Adult victims of Carrickmines fire had been drinking, inquest hears

The five children who died in October 2015 included five-month-old baby Mary Connors

Far left: Willie Lynch (25), his partner Tara Gilbert (27) who was pregnant, and their daughters, Jodie (9) and Kelsey (4). Centre top left: Willie’s brother Jimmy Lynch (39). Centre bottom left: Christy Connors (2). Centre top right: Mary Connors (six months). Centre bottom right: Jim Connors (5). Far right: Thomas (28) and Sylvia Connors (30).

Far left: Willie Lynch (25), his partner Tara Gilbert (27) who was pregnant, and their daughters, Jodie (9) and Kelsey (4). Centre top left: Willie’s brother Jimmy Lynch (39). Centre bottom left: Christy Connors (2). Centre top right: Mary Connors (six months). Centre bottom right: Jim Connors (5). Far right: Thomas (28) and Sylvia Connors (30).

 

Autopsy evidence following the Carrickmines halting site fire found all five adults who died in the blaze had been drinking, an inquest has heard.

The fire killed 10 people - five adults and five children, including five-month-old baby Mary Connors. All 10 victims died of carbon monoxide poisoning due to smoke inhalation in the fire, Dublin Coroner’s Court heard.

Deputy State Pathologist Dr Margaret Bolster told the inquest that autopsies revealed they all had fatal levels of carbon monoxide saturation, apart from baby Mary.

However, Dr Bolster said infants and the elderly are far more vulnerable to the effects of carbon monoxide poisoning.

The court heard that Thomas Connors (27) had consumed chips shortly before he died in the fire, which was caused by a chip pan left on the hot plate of an electric cooker.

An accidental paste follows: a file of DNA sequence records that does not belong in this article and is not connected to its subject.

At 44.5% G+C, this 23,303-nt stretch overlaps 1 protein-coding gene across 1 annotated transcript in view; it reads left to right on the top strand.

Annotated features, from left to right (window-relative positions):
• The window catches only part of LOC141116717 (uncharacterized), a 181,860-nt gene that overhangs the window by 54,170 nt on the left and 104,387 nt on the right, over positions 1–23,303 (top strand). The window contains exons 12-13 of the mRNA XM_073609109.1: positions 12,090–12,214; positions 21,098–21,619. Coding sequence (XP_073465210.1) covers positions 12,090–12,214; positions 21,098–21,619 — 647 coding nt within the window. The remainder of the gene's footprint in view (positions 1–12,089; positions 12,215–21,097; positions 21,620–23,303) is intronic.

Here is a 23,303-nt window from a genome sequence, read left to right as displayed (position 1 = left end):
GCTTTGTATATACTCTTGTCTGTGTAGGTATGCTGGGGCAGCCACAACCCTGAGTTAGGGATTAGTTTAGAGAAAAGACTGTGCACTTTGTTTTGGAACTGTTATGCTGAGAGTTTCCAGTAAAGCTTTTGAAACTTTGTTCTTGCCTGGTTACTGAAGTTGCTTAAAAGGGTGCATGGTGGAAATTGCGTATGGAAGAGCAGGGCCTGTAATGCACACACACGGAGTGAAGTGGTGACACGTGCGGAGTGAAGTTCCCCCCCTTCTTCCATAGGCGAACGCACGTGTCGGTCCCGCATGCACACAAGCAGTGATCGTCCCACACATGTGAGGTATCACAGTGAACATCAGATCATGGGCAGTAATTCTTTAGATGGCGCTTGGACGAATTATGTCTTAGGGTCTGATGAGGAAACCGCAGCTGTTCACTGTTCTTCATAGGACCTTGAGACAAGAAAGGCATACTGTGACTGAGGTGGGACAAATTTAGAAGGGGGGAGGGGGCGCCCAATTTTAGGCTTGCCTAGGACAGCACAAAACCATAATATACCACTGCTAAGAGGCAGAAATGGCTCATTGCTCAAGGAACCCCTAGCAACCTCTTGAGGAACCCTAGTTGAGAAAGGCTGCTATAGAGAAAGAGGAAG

All five adults had been drinking on the night of the fire at the Glenamuck Halting Site on October 10th, 2015. Toxicology screenings at post-mortem found the adults had consumed between four and six alcoholic drinks each.

Asked by the coroner if alcohol may have had a role to play in the fire, Dr Bolster replied it did. “Unfortunately I have worked on many cases in the setting of acute alcohol intoxication...it certainly does affect reaction times,” Dr Bolster said.

Tara Gilbert (27) was visiting the halting site with her partner Willie Lynch (25) and their two daughters Jodie (nine) and Kelsey (four) on the night of the fire. The court heard Ms Gilbert was between 14 and 16 weeks pregnant and the autopsy revealed she was carrying a boy.

Thomas Connors his wife Sylvia (30) and their sons Jimmy (five) and Christy (three) were recovered from the main bedroom of the mobile home after the fire. Jimmy Lynch (39), a brother of Willie Lynch, was removed from the kitchen area, near the seat of the fire.

Thomas Connors had a blood alcohol level of 224 milligrams per cent at autopsy, the equivalent of about six pints of beer. He had recently consumed a large volume of chips, the court heard. Coroner Dr Myra Cullinane said this was significant as the cause of the fire was a chip pan left on the hot plate of an electric cooker.

Mr Connors was the only victim to have consumed chips shortly before the fire, the court heard.

The victims were ‘deeply unconscious’ due to carbon monoxide poisoning before their bodies were damaged in the flames, Dr Bolster said.

“Carbon monoxide saturation levels of over 50 per cent are considered fatal in adults. Lower levels can kill children and the elderly,” Dr Bolster said.

Mary Connors most likely suffered fatal injuries in the bedroom of the mobile home she was rescued from, Dr Bolster told the court.

“It is likely Mary had already suffered serious injury before she was moved….The first fire left the baby significantly compromised,” Dr Bolster said.

The emergency temporary halting site was established by Dún Laoghaire Rathdown Council in 2008. The site was exempt from planning and fire regulations because of its ‘emergency’ status.

A finalised road layout for lands at the site was agreed in late 2016 allowing the council establish a permanent halting site on land adjacent to the original Glenamuck Halting Site.

This halting site, named Tír na Chroí, is permanent and all fire and safety regulations apply.

The inquest continues on Tuesday when the coroner will sum up the evidence heard to date and the jury will consider its verdict.